Even the best tenant/landlord relationship can quickly break down when one of the two parties does not fulfill the obligations in the rental agreement. When these kinds of conflicts occur, it is very important for both parties to take all the of the appropriate legal measures to resolve the issues between them.
It is not uncommon for tenants to have problems with their landlords. As a result, the relationship that a tenant has with a landlord can quickly turn negative in a number of ways. Whether it is the landlord harassing the tenant because of their overnight guests or they are making some other claim as a reason to evict them, these situations do occur. Sometimes landlords even make false claims as a way of trying to evict their tenant. Other issues a landlord may have with a tenant include complaints of excessive noise or cigarette smoke coming from your unit.
No matter what the situation is with your landlord, it is important that you understand all of your rights as a tenant. Even if a landlord is trying to bully or harass you into eviction, they cannot do so without following the proper legal process and without a valid reason to do so.
The situation: A retired man who lived in Toronto for 29 years was given an eviction notice by his landlord, telling him that he had to vacate his apartment within 23 days. The reason the landlord gave was that he claimed the tenant’s dog had caused significant damage to the property, telling him that the dog had chewed the hall walls and was running loose outside among other things.
In fact: While it is true that the landlord could evict the tenant for the reasons he claimed, the tenant got the support of the building superintendant as well as other tenants in the building who stated that the landlord’s claims were untrue.
The result: The tenant took a proactive approach and contacted his MPP as well as a lawyer and the Rent Tribunal and a local newspaper. The newspaper contacted the landlord regarding the situation the tenant had described and as a result decided to drop the eviction entirely.
Conflicts between landlords and tenants often have to do with emergencies as well as repairs and privacy issues. When it comes to these matters, tenants should deal with their landlords directly, putting everything in writing.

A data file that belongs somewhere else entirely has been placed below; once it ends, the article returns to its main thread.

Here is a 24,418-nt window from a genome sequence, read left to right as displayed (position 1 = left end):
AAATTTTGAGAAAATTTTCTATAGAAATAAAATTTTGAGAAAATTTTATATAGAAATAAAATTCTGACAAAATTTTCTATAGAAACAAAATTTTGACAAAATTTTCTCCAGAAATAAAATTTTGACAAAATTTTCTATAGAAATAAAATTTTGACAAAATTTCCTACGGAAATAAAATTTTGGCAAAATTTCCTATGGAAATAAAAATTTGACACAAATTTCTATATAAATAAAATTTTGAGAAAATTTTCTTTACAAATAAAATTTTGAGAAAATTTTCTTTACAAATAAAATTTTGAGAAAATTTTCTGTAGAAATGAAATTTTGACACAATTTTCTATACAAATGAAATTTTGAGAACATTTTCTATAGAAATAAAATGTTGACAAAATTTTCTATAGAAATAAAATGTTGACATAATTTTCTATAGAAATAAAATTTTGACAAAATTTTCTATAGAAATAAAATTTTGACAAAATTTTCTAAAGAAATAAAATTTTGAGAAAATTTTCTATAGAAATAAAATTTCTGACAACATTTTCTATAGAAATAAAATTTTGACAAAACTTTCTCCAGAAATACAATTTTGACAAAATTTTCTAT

If your landlord does not make the necessary repairs or fully respect the tenant’s rights, there are local rental authorities as well as advocacy agencies that can provide any necessary assistance. There are also fire, health and building inspectors that can help with certain cases to help tenants with getting any necessary repairs done in a timely manner. A tenant can also file an application to ask the province or territory to legally order the landlord to do the repairs that are needed.
Tenants that live in large urban centres may find that there are local advocacy agencies that can be of assistance in helping to resolve issues with landlords. There are usually a variety of services that these organizations offer, and they clearly explain to tenants what their rights are. These organizations also help to protect the renter if the complaints being made by their landlord are untrue or unreasonable in any way. It is important to check with local provincial or territorial rental authorities to find out if there is in fact an advocacy group that is in your area. You will find that there are some potentially useful resources that can be found in the Useful web links for landlords & tenants section of this guide.
If you are not currently satisfied with the rental situation relating to your landlord, you should contact your local rental authority immediately and follow the necessary steps to get the help you need. Before you withhold rent as a way of getting leverage over your landlord, remember that doing so will only cause more problems than it will resolve. Withholding rent without any kind of court approval or order is not advisable and you could get evicted as a result. For more information on this subject, refer to Do not withhold Rent to Pay for Repairs.
What is the proper procedure to follow when you are given an eviction notice by your landlord? The first you will want to do is to carefully review the notice and check to see what your rights are. If the notice you received doesn’t seem to be justified or warranted and you want to refute the eviction, you will need to know what the process for this is by checking with your local rental authority. If you have received the eviction notice for non-payment of rent, paying it will enable you to stay and will void the notice completely.
The eviction notice should set a specific date that the tenant has to be off the premises or it is not valid. If you are going to oppose the eviction based on the reasons listed for it, you do not have to leave the rental property until you get an order from your local rental authority. If you get this notification, the date that is stipulated on the order is when you have to be off the premises by. Even if you are evicted, you are still responsible for paying rent in full up until the date that you leave.